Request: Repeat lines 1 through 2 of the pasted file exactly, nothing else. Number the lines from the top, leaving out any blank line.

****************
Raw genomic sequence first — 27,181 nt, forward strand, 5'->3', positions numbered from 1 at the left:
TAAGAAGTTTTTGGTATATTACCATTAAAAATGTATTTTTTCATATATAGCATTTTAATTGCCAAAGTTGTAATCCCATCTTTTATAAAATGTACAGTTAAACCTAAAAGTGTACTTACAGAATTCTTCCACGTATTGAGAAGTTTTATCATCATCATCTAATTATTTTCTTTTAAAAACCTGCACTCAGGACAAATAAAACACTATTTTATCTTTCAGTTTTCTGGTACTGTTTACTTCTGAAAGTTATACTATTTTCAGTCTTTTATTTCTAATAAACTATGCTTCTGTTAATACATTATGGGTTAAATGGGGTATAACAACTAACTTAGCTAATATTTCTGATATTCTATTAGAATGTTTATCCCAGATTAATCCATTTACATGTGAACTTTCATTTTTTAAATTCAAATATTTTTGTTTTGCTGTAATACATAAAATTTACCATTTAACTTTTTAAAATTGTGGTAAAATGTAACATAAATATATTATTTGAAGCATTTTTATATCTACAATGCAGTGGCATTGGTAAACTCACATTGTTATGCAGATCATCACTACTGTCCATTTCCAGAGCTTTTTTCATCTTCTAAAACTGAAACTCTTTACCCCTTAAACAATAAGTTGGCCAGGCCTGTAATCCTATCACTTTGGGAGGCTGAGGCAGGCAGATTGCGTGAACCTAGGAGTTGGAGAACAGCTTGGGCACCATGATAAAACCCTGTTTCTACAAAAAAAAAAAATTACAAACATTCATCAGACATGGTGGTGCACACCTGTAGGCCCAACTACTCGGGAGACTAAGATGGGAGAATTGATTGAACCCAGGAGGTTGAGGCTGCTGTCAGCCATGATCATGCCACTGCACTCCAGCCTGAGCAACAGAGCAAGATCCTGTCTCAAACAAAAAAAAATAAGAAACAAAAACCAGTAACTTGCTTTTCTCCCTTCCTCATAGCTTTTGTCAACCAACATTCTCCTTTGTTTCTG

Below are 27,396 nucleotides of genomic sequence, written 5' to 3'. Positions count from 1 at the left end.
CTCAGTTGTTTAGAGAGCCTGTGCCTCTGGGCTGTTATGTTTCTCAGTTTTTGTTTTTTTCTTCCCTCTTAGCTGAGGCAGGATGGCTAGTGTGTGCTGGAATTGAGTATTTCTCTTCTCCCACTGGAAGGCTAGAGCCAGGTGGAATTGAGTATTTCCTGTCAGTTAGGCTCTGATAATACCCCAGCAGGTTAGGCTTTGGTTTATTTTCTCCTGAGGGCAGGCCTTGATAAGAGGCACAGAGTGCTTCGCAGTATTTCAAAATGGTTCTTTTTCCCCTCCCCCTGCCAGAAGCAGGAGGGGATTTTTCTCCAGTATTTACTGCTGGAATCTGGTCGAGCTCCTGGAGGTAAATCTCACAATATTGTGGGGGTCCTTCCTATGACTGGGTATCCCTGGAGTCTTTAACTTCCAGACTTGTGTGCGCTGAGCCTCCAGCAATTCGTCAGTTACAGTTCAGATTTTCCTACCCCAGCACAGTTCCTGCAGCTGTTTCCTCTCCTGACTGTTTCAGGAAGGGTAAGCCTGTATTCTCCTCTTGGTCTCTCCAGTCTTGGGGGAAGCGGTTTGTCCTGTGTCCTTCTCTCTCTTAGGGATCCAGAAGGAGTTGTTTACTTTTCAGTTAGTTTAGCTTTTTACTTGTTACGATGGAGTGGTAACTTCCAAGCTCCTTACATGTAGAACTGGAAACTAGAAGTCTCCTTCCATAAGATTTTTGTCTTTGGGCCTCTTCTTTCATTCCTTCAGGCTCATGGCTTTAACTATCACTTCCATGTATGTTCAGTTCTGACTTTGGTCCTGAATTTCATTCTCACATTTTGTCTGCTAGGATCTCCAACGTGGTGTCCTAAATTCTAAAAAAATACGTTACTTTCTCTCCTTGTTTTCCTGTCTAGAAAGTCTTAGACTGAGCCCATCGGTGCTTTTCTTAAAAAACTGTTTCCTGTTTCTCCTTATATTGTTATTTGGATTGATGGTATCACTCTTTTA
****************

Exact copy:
Raw genomic sequence first — 27,181 nt, forward strand, 5'->3', positions numbered from 1 at the left:
TAAGAAGTTTTTGGTATATTACCATTAAAAATGTATTTTTTCATATATAGCATTTTAATTGCCAAAGTTGTAATCCCATCTTTTATAAAATGTACAGTTAAACCTAAAAGTGTACTTACAGAATTCTTCCACGTATTGAGAAGTTTTATCATCATCATCTAATTATTTTCTTTTAAAAACCTGCACTCAGGACAAATAAAACACTATTTTATCTTTCAGTTTTCTGGTACTGTTTACTTCTGAAAGTTATACTATTTTCAGTCTTTTATTTCTAATAAACTATGCTTCTGTTAATACATTATGGGTTAAATGGGGTATAACAACTAACTTAGCTAATATTTCTGATATTCTATTAGAATGTTTATCCCAGATTAATCCATTTACATGTGAACTTTCATTTTTTAAATTCAAATATTTTTGTTTTGCTGTAATACATAAAATTTACCATTTAACTTTTTAAAATTGTGGTAAAATGTAACATAAATATATTATTTGAAGCATTTTTATATCTACAATGCAGTGGCATTGGTAAACTCACATTGTTATGCAGATCATCACTACTGTCCATTTCCAGAGCTTTTTTCATCTTCTAAAACTGAAACTCTTTACCCCTTAAACAATAAGTTGGCCAGGCCTGTAATCCTATCACTTTGGGAGGCTGAGGCAGGCAGATTGCGTGAACCTAGGAGTTGGAGAACAGCTTGGGCACCATGATAAAACCCTGTTTCTACAAAAAAAAAAAATTACAAACATTCATCAGACATGGTGGTGCACACCTGTAGGCCCAACTACTCGGGAGACTAAGATGGGAGAATTGATTGAACCCAGGAGGTTGAGGCTGCTGTCAGCCATGATCATGCCACTGCACTCCAGCCTGAGCAACAGAGCAAGATCCTGTCTCAAACAAAAAAAAATAAGAAACAAAAACCAGTAACTTGCTTTTCTCCCTTCCTCATAGCTTTTGTCAACCAACATTCTCCTTTGTTTCTG